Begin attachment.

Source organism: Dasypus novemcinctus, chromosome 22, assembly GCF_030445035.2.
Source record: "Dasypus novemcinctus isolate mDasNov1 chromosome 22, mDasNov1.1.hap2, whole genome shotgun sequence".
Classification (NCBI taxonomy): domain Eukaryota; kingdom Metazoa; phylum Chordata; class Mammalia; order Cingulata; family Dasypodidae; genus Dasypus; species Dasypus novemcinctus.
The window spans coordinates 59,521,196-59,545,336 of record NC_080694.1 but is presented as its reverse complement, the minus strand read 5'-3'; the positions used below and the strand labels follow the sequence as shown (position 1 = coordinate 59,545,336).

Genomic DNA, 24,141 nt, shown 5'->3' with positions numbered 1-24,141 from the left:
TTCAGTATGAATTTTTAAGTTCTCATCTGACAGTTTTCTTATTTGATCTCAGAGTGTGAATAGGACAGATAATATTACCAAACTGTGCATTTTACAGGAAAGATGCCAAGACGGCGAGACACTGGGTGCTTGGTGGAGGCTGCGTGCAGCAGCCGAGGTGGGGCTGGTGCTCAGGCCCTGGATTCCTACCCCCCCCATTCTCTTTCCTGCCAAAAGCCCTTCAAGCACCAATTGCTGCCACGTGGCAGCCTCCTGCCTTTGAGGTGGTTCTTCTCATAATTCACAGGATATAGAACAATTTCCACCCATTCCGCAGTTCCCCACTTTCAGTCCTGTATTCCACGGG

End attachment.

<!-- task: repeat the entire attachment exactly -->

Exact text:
Source organism: Dasypus novemcinctus, chromosome 22, assembly GCF_030445035.2.
Source record: "Dasypus novemcinctus isolate mDasNov1 chromosome 22, mDasNov1.1.hap2, whole genome shotgun sequence".
Classification (NCBI taxonomy): domain Eukaryota; kingdom Metazoa; phylum Chordata; class Mammalia; order Cingulata; family Dasypodidae; genus Dasypus; species Dasypus novemcinctus.
The window spans coordinates 59,521,196-59,545,336 of record NC_080694.1 but is presented as its reverse complement, the minus strand read 5'-3'; the positions used below and the strand labels follow the sequence as shown (position 1 = coordinate 59,545,336).

Genomic DNA, 24,141 nt, shown 5'->3' with positions numbered 1-24,141 from the left:
TTCAGTATGAATTTTTAAGTTCTCATCTGACAGTTTTCTTATTTGATCTCAGAGTGTGAATAGGACAGATAATATTACCAAACTGTGCATTTTACAGGAAAGATGCCAAGACGGCGAGACACTGGGTGCTTGGTGGAGGCTGCGTGCAGCAGCCGAGGTGGGGCTGGTGCTCAGGCCCTGGATTCCTACCCCCCCCATTCTCTTTCCTGCCAAAAGCCCTTCAAGCACCAATTGCTGCCACGTGGCAGCCTCCTGCCTTTGAGGTGGTTCTTCTCATAATTCACAGGATATAGAACAATTTCCACCCATTCCGCAGTTCCCCACTTTCAGTCCTGTATTCCACGGG